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Someone Knows My Name

aka: The Book of Negroes

By Lawrence Hill

Someone Knows My Name
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  • Hardcover: Nov 2007,
    512 pages.
    Paperback: Nov 2008,
    512 pages.

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Phyllis Rhodes (03/01/09)

Outstanding Historical Fiction!!!
The actual Book of Negroes is an amazing historical document, a British military ledger that contains the names and descriptions of 3,000 men, women, and children who served or were supported by the British during the American Revolutionary War. Lawrence Hill's book (published as the The Book of Negroes in Canada and as Someone Knows My Name in the USA) is a brilliantly imagined novel based on the document of the same name and the events surrounding the relocation of thousands of Black Loyalists to various British colonies and eventually to Sierra Leone after the conflict. Similar in approach to The Autobiography of Miss Jane Pittman, Hill's offering spans the lifetime of the fictional Aminata Meena Diallo, an African born woman who escaped to freedom.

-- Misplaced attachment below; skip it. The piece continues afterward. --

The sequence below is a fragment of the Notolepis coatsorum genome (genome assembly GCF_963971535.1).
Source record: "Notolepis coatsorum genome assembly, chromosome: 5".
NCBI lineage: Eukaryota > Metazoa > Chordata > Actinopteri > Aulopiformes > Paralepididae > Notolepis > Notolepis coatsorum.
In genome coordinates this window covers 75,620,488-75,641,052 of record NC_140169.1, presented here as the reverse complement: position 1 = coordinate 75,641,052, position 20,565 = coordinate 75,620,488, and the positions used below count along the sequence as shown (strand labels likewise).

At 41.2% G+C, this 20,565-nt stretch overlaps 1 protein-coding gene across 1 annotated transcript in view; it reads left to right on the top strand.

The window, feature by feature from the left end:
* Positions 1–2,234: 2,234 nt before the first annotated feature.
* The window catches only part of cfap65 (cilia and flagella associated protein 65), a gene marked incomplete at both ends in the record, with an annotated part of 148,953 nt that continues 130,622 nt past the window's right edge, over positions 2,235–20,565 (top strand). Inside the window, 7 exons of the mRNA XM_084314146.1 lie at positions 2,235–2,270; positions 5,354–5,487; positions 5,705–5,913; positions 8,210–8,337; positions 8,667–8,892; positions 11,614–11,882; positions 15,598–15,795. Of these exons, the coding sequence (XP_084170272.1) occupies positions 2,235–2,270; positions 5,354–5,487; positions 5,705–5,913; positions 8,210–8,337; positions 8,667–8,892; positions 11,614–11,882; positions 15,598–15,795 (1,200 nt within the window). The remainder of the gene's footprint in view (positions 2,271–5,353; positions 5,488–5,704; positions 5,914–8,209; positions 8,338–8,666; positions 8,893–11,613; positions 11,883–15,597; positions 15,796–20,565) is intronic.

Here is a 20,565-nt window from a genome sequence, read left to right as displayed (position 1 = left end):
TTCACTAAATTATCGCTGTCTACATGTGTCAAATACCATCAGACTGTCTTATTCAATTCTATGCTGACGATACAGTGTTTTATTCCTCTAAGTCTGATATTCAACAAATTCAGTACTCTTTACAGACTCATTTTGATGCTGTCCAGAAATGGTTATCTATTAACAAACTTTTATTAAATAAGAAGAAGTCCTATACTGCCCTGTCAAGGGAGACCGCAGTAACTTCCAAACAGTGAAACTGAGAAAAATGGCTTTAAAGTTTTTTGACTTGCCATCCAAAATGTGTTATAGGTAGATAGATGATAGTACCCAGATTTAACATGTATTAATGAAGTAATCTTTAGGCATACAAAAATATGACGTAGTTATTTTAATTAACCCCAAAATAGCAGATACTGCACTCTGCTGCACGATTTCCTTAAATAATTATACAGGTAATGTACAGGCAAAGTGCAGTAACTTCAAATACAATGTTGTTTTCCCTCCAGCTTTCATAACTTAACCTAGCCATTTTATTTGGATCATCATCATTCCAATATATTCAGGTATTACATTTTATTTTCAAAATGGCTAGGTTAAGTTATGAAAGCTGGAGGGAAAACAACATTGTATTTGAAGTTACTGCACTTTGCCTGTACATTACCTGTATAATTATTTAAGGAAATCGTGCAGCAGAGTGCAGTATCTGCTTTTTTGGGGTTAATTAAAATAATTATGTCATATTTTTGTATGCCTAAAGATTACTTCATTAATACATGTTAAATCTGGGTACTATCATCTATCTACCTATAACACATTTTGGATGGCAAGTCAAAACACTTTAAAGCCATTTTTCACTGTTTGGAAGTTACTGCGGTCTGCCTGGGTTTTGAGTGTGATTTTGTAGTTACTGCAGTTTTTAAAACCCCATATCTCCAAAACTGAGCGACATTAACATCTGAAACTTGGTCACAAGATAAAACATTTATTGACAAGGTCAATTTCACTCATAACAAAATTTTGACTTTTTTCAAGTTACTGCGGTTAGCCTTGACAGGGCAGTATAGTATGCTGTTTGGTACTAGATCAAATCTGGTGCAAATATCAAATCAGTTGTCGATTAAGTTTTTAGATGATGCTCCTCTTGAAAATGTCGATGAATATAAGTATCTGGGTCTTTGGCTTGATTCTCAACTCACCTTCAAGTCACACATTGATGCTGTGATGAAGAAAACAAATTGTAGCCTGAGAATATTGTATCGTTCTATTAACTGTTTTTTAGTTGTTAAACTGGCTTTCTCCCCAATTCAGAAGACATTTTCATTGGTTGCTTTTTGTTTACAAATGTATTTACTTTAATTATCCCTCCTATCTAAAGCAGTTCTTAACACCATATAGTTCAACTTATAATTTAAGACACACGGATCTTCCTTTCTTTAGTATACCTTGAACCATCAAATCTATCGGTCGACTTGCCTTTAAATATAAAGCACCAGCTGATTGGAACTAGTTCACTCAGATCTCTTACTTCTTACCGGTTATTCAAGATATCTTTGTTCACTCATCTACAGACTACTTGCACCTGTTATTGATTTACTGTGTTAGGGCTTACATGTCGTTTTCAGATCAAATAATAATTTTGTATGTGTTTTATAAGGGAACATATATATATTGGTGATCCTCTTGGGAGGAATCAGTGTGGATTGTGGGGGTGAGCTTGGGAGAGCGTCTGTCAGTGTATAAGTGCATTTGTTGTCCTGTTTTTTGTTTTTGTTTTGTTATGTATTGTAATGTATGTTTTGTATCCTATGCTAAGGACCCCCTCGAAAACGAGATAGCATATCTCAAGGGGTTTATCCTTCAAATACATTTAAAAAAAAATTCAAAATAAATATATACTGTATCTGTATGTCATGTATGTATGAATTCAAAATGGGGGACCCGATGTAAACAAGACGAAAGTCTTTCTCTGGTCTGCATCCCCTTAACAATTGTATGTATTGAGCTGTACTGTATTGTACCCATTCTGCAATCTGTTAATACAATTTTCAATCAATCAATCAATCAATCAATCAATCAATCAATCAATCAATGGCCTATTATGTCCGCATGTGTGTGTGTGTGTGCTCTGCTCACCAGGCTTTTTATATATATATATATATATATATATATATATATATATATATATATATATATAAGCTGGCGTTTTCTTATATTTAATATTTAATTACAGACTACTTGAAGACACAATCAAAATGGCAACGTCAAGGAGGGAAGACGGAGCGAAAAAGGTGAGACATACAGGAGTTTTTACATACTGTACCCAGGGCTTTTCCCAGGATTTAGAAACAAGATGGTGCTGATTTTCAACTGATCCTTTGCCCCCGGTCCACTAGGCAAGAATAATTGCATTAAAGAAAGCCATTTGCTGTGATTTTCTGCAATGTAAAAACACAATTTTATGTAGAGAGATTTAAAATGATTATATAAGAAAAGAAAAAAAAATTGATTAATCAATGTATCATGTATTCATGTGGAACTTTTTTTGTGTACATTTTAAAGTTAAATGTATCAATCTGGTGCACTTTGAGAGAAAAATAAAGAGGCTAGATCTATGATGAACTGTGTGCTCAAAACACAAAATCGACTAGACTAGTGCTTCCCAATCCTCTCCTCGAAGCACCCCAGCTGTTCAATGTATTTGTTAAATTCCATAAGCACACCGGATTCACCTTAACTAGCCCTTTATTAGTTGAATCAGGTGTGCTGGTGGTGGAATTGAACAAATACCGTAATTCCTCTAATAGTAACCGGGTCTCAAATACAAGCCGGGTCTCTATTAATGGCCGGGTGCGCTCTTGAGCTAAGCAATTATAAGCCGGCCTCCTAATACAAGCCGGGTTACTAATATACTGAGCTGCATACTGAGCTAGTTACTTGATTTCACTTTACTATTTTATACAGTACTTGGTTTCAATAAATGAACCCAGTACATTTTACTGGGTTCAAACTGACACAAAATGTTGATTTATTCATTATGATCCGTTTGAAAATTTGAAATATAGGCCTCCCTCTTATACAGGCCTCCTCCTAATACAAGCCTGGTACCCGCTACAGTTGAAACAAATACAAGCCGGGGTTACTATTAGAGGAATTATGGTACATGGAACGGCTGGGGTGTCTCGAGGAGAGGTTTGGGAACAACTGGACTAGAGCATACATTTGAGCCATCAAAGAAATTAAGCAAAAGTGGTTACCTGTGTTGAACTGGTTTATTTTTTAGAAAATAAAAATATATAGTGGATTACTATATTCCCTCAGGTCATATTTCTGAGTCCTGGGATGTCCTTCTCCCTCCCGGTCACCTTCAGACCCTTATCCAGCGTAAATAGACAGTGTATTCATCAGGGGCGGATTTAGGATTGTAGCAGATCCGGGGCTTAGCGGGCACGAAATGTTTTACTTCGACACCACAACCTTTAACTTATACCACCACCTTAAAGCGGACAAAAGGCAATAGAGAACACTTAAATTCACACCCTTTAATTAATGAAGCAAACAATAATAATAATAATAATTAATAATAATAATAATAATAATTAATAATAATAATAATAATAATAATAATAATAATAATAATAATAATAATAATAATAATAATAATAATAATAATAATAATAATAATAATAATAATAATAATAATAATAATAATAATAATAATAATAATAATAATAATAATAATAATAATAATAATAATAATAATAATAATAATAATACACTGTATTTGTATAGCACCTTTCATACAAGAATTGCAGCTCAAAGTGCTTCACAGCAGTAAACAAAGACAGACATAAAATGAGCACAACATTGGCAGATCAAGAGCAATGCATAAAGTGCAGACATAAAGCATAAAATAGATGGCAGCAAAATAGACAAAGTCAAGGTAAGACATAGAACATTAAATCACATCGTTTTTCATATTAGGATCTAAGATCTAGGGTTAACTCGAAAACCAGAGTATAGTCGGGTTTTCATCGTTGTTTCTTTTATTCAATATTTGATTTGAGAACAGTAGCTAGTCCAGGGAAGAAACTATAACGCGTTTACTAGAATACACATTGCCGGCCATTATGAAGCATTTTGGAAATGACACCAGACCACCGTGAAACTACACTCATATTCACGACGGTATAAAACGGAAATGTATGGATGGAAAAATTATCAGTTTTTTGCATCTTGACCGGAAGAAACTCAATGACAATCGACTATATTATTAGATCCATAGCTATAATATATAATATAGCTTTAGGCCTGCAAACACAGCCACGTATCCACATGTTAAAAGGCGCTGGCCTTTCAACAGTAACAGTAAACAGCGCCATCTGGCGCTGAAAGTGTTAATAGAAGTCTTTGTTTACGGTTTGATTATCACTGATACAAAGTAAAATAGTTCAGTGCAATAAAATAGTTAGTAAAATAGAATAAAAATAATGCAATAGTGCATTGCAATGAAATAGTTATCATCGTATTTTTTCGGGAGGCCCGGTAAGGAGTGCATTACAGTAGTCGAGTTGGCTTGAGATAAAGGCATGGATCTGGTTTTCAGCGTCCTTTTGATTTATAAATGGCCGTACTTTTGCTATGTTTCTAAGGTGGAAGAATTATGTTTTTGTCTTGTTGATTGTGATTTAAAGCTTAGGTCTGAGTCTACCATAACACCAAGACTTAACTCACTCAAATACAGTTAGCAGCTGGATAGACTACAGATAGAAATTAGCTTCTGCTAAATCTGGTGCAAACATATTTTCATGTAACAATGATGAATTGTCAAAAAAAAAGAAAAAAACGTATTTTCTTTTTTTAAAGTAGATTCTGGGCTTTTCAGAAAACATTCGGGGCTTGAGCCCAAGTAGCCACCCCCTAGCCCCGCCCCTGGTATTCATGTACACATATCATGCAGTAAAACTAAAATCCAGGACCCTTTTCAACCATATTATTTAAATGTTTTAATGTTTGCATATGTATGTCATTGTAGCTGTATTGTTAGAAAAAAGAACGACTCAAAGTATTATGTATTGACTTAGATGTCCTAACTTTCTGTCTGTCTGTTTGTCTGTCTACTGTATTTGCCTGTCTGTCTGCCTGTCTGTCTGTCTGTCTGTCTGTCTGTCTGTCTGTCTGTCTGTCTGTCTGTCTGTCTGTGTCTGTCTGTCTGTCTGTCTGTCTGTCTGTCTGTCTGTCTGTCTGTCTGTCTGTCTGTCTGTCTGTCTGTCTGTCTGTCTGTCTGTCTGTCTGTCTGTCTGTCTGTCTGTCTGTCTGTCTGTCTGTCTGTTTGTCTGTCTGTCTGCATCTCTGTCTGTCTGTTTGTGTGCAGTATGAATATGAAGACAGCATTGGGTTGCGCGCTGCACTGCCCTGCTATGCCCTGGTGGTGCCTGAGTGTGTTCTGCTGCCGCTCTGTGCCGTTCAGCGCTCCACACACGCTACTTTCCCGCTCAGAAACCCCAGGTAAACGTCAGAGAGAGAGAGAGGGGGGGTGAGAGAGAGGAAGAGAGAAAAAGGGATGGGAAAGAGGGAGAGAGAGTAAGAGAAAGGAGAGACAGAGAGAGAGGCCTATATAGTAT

At the beginning of the novel Meena is in London, an old woman who has lived a tumultuous life. At the urging of her abolitionist sponsors, she is asked to pen her story which would be used as evidence depicting the cruelty and inhumanity of the slave trade. Meena, an intelligent, educated woman, authors her autobiography via vivid flashbacks through time. She writes, "Let me begin with a caveat to any and all who find these pages. Do not trust large bodies of water, and do not cross them. If you, dear reader, have an African hue and find yourself led toward water with vanishing shores, seize your freedom by any means necessary." She continues and details her life as a young child in an African village, her capture and Middle Passage crossing, enslavement while in America, relocation to Nova Scotia, return to Africa Freetown, Sierra Leone, and partnering with abolitionists in England.